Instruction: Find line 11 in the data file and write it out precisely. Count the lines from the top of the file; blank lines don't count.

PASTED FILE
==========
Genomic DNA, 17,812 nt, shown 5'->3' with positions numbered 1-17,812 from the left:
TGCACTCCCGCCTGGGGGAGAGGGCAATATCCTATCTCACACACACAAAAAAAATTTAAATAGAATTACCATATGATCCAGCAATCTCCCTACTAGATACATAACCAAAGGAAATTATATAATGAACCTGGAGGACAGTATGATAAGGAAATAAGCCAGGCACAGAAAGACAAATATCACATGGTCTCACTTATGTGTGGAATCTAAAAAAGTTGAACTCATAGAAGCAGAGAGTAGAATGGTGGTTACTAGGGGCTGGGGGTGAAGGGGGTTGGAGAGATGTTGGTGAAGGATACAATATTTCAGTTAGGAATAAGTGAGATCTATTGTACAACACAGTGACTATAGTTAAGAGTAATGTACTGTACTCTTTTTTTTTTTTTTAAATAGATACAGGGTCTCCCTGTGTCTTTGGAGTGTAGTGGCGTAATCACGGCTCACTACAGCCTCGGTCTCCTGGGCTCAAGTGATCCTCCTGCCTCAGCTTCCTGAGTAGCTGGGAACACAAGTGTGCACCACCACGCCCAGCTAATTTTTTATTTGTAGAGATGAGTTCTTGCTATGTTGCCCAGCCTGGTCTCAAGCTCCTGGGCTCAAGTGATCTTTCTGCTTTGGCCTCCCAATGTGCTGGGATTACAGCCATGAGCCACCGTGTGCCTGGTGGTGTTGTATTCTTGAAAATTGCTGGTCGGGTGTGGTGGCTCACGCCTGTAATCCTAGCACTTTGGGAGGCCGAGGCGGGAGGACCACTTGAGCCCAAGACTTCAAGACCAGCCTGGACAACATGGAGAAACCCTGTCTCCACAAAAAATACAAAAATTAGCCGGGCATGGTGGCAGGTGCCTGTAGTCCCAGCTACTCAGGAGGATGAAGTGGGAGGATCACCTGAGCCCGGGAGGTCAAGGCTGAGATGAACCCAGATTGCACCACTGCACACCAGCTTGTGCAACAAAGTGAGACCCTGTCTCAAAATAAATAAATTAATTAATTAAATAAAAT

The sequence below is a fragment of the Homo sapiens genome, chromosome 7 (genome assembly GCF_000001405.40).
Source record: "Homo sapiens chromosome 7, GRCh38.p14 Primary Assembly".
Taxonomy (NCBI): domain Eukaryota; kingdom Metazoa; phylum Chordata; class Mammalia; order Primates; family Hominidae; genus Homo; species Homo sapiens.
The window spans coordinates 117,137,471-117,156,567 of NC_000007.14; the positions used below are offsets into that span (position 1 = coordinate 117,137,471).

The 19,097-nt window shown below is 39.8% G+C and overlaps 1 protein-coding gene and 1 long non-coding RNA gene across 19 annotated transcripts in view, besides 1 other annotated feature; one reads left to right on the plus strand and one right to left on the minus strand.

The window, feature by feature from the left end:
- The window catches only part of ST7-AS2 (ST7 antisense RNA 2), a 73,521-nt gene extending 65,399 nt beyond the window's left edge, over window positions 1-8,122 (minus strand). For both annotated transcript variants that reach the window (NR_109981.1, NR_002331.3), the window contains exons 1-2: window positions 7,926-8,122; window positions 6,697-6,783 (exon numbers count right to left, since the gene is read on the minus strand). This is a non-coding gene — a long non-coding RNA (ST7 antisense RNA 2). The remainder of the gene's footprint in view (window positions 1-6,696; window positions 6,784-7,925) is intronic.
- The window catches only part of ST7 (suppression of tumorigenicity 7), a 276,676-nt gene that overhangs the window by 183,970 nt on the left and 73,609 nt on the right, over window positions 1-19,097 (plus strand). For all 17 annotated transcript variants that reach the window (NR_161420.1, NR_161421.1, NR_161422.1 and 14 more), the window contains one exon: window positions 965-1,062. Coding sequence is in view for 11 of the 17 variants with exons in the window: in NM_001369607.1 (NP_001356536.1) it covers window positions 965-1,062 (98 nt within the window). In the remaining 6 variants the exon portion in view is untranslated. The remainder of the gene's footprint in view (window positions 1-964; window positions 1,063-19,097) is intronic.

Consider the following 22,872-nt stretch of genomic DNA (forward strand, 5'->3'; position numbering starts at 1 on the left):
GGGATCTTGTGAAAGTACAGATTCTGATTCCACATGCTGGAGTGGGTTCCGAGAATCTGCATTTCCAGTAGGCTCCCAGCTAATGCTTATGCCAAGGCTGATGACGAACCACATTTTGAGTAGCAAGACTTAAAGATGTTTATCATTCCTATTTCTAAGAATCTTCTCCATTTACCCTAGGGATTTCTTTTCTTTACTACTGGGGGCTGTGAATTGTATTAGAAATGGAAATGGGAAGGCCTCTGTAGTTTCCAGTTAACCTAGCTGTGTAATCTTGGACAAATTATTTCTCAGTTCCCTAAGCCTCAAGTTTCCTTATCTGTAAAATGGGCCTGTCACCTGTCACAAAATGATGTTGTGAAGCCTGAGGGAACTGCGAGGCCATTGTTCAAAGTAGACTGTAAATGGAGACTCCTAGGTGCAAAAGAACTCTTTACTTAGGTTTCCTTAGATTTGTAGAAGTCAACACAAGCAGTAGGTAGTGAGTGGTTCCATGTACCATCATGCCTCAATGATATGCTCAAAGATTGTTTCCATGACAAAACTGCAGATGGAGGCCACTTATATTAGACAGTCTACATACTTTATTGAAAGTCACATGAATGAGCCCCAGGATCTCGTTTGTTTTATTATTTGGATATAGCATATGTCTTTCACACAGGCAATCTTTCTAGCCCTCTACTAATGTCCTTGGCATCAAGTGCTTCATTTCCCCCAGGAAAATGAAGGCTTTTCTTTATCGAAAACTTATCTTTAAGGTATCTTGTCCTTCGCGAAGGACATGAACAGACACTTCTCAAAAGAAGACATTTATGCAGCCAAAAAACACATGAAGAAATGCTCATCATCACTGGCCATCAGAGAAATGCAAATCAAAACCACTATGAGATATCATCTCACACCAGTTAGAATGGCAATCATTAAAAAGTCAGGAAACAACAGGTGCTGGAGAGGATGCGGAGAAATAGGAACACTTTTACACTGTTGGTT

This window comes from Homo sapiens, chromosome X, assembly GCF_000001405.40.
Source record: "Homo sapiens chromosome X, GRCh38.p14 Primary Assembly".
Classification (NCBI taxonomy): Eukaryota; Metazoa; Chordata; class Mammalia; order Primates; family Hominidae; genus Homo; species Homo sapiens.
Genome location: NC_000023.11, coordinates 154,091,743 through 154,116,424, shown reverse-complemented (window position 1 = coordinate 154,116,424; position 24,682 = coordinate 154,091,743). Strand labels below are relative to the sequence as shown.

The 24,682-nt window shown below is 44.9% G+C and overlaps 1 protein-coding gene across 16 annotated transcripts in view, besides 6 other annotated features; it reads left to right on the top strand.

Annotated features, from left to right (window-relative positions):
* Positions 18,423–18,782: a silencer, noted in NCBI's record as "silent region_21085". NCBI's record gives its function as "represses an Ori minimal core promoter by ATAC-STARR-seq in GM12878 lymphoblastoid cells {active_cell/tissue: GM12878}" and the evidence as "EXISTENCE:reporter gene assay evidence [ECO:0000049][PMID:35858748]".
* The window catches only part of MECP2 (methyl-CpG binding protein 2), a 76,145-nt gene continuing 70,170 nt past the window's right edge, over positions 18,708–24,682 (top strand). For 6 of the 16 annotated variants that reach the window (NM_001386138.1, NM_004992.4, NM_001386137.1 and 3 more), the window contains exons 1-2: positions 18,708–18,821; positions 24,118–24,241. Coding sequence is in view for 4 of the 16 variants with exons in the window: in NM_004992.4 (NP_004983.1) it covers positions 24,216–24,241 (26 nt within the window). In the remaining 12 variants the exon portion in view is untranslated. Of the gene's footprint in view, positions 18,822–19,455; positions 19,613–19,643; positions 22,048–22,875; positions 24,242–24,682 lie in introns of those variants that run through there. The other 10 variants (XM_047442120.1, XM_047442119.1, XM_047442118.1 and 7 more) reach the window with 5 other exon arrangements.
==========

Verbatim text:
Consider the following 22,872-nt stretch of genomic DNA (forward strand, 5'->3'; position numbering starts at 1 on the left):